Meanwhile, the shortage of money to support the fleet means that a significant number of ships are not at their required defence planning assumption states of readinesss. That is bad for fighting effectiveness because ships' companies are not properly trained because their equipment is either not there or not working for them to train on. It is also bad for morale because our professional sailors take no joy from knowing that they are under-trained—which, incidentally, can hold up their promotion—and because it is demotivating to be in a unit that cannot do what it is designed to do. It is further demotivating for technicians when they see their working kit being stripped out to service a higher priority unit—appropriately known as "store robbing". I should stress that there are parallel examples in the Army and Air Force.

    Resourcing of the future procurement programme is equally shaky—and that is before the outcome of spending round 2007 starts to fall round our ears. The Minister will no doubt not wish to comment on last week's Evening Standard article claiming that the Treasury is warning that the defence budget will have to be cut to the tune of £1 billion. It would be very nice to hear him say that it is not true.

    On the other hand, it was certainly most encouraging to hear the Chancellor of the Exchequer extolling the virtues of defence in promoting stability in his speech at the Mansion House last week as being,
    "strong in defence and fighting terrorism, upholding NATO, supporting our Armed Forces at home and abroad, and retaining our independent nuclear deterrent".

    What a pity such stirring words are not carried over to resourcing properly our Armed Forces, which provide such a major contribution to the global stability that he so rightly craves. Perhaps the Minister will say how the Chancellor of the Exchequer's sentiments square with the statements purported to have come from the Treasury, which I have just mentioned.
    En passant, can the Minister reassure the House that the money for our independent deterrent, which the Chancellor has implied will be replaced, will not be taken from the already underfunded future equipment programme? Were that to happen, another major programme would have to be cancelled to compensate. That in turn would seriously compromise, if not derail, the viability of our defence policy.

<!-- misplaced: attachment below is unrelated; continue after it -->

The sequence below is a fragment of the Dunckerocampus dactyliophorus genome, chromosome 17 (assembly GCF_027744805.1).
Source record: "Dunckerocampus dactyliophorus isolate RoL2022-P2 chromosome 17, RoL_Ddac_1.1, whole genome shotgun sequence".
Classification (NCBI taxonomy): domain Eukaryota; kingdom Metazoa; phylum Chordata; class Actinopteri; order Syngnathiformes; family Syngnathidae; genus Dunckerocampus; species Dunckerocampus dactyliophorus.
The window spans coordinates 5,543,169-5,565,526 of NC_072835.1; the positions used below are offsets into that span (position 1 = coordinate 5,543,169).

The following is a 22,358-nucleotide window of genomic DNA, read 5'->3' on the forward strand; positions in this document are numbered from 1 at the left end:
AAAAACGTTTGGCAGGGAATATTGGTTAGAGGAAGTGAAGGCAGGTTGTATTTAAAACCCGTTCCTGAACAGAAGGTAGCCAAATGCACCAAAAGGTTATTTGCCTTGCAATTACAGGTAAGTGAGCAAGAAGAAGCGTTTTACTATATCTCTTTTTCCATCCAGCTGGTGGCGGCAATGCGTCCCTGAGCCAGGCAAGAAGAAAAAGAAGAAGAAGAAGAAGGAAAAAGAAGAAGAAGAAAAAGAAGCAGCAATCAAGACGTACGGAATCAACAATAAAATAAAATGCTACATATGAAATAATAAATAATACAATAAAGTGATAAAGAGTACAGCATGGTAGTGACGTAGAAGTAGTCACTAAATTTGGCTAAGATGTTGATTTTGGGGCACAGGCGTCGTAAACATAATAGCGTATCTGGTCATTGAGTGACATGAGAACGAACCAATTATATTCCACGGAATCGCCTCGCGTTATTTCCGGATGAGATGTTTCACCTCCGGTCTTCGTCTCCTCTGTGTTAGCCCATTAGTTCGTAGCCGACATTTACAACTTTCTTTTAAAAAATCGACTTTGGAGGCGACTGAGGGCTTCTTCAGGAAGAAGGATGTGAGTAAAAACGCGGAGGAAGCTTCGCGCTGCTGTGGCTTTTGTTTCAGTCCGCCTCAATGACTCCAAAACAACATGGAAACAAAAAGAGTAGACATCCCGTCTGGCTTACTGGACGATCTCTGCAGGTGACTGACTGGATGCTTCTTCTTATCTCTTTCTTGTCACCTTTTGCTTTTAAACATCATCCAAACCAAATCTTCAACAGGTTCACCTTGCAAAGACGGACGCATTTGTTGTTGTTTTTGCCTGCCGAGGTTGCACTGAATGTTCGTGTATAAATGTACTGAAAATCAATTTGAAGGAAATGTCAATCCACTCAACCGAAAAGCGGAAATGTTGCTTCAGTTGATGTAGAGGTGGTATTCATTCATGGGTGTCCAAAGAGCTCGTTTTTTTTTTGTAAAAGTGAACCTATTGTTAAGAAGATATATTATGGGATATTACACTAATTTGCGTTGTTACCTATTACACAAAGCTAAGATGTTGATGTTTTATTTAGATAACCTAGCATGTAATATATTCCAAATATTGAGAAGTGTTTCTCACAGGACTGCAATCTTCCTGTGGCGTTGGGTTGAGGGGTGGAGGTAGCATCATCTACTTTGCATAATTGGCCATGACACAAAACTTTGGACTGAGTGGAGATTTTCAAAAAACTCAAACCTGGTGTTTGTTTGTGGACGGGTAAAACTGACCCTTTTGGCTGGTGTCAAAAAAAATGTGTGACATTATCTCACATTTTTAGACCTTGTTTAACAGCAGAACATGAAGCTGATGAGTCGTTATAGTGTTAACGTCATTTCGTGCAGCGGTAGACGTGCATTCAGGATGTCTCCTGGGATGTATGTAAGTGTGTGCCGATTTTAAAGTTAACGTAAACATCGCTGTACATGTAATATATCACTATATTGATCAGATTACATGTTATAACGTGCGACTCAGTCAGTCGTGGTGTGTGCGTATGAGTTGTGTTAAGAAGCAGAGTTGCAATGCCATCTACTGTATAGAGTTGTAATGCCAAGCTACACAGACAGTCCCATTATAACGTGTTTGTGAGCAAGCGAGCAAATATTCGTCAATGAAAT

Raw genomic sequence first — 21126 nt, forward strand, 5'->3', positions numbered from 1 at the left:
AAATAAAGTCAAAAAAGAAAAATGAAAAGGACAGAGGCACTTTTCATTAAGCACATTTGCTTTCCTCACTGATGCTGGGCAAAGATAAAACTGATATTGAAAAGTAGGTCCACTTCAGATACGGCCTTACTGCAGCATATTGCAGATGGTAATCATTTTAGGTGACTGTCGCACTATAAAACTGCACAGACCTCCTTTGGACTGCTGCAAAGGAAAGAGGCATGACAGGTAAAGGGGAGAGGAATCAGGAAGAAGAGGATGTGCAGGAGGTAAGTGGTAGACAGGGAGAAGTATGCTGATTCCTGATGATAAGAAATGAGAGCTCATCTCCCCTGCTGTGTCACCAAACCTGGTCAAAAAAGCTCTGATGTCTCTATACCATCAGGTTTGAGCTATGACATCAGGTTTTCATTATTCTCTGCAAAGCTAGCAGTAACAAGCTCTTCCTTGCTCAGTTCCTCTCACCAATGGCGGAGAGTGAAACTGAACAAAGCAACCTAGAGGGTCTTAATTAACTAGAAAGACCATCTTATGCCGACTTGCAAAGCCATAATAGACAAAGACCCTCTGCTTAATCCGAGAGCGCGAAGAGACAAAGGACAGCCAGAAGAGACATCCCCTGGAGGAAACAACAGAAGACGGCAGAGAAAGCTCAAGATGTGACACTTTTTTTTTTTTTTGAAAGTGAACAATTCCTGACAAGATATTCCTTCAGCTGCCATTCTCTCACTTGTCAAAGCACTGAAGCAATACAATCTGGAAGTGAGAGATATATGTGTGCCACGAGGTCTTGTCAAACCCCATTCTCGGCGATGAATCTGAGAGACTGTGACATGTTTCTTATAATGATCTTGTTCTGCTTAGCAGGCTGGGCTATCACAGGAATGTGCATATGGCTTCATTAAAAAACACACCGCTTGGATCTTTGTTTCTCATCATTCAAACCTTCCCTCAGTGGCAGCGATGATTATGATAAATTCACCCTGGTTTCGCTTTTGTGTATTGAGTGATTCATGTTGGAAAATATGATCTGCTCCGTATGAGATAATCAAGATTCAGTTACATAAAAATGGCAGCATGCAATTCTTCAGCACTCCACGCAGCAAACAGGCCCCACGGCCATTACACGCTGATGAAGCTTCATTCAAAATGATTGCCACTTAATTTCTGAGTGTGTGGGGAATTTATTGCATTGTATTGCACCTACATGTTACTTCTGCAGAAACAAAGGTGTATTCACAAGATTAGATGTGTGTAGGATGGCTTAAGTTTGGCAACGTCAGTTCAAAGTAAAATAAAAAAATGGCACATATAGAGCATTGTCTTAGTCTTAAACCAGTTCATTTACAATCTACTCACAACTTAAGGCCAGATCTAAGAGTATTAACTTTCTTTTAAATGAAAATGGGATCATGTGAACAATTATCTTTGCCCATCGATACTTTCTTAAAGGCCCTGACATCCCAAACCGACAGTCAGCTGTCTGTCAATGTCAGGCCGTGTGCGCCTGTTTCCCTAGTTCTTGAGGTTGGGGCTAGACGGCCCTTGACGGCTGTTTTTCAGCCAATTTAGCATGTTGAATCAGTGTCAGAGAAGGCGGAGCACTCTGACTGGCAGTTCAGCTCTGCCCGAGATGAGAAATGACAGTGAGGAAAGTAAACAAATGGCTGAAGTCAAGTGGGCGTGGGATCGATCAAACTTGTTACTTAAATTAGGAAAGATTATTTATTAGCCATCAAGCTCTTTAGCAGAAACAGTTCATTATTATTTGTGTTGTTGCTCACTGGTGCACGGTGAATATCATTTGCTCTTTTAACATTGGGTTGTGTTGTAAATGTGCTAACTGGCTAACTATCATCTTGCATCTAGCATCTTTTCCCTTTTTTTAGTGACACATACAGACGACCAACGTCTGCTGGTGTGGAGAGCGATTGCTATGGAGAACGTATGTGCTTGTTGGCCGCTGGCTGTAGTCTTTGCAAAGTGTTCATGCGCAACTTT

Given the high level of commitments that we are experiencing, it is important more than ever to give attention to sustaining morale—something to which my noble and gallant friend has already alluded. I shall
    cover just one aspect of that. Morale is fed as much by external as by internal publicity, and the external publicity—public relations at the Ministry of Defence—is bad. Why? I believe it is to no small extent due to the decision taken by the Secretary of State for Defence two years ago to disband the posts of the directors of public relations—or corporate communications, to use the then vernacular. Will the Minister say whether these posts are to be reinstated so that we can regain the confidence of our service people that their spokesman, who manages the defence and media interface, knows what he is talking about? Incidentally, the move would also be thoroughly welcomed by responsible journalists, who would not have as interlocutor a civil servant whose aim is to protect the interests of Ministers and not those of our servicemen, even if such an interlocutor knew what he was talking about.

    The servicemen and servicewomen are doing their best for their country. You cannot do better than put yourself in harm's way, as our soldiers, sailors and airmen are regularly required to do. I am afraid that neither they nor I can detect that the Government are matching their commitment to the budget given to defence.


    Lord Drayson:The noble and gallant Lord, Lord Boyce, raised issues about the overall resource levels which were provided to our maritime fleet. I can confirm to the House that, this year, the resource levels have been restored to normal after a two-year period when resources were reprioritised for overseas operations.

  2. Re: Armed Forces Debate - House of Lords: 29.6.06

    Lord Boyce is a bit of a legend.
  3. Re: Armed Forces Debate - House of Lords: 29.6.06

    Lord Drayson on the other hand is a patronising [email protected] Noticeable that there is no acknowledgement of the sacrifices made and future problems accrued. More to the point, no intention to do anything to rectify the situation....

    Agree with Chalky though. Boyce is the only senior officer to call New Liabour on th shower of sh1t they have been dishing out. BZ well earned!
  4. Re: Armed Forces Debate - House of Lords: 29.6.06

    Is Lord Boyce the ex- FOST from Portland in the eighties I wonder? Anybody know? If it is he gets my vote.
  5. Re: Armed Forces Debate - House of Lords: 29.6.06

    Don't know about the 80s but he was definitely FOST in the early 90's and gets my vote either way - a gentleman and a strong leader and we need more like him.

    Hyperlink below gives a bit of career detail
  6. Re: Armed Forces Debate - House of Lords: 29.6.06

    I wrote him a letter, based on that speech.

    Not great, but then English isn't my forte.
  7. Re: Armed Forces Debate - House of Lords: 29.6.06

    Thanks dubapusser - the same guy then. A great leader and woe betide any CO whose ship came throught the breakwater late or looking shoddy. swords & medals at FOST HQ. We could do with more like him.